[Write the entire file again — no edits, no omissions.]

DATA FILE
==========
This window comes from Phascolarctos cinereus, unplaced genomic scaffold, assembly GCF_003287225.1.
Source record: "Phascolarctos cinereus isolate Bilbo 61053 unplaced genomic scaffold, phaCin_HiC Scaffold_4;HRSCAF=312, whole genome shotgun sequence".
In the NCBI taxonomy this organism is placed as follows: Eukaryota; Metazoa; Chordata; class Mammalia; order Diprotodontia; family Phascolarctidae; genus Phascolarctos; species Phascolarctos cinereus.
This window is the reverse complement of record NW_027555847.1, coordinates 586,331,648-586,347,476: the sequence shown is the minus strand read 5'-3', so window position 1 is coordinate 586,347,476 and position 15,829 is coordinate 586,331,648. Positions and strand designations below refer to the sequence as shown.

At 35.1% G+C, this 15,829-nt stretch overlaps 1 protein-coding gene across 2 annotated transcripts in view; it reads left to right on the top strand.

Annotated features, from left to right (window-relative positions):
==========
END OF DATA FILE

This window comes from Phascolarctos cinereus, unplaced genomic scaffold, assembly GCF_003287225.1.
Source record: "Phascolarctos cinereus isolate Bilbo 61053 unplaced genomic scaffold, phaCin_HiC Scaffold_4;HRSCAF=312, whole genome shotgun sequence".
In the NCBI taxonomy this organism is placed as follows: Eukaryota; Metazoa; Chordata; class Mammalia; order Diprotodontia; family Phascolarctidae; genus Phascolarctos; species Phascolarctos cinereus.
This window is the reverse complement of record NW_027555847.1, coordinates 586,331,648-586,347,476: the sequence shown is the minus strand read 5'-3', so window position 1 is coordinate 586,347,476 and position 15,829 is coordinate 586,331,648. Positions and strand designations below refer to the sequence as shown.

At 35.1% G+C, this 15,829-nt stretch overlaps 1 protein-coding gene across 2 annotated transcripts in view; it reads left to right on the top strand.

Annotated features, from left to right (window-relative positions):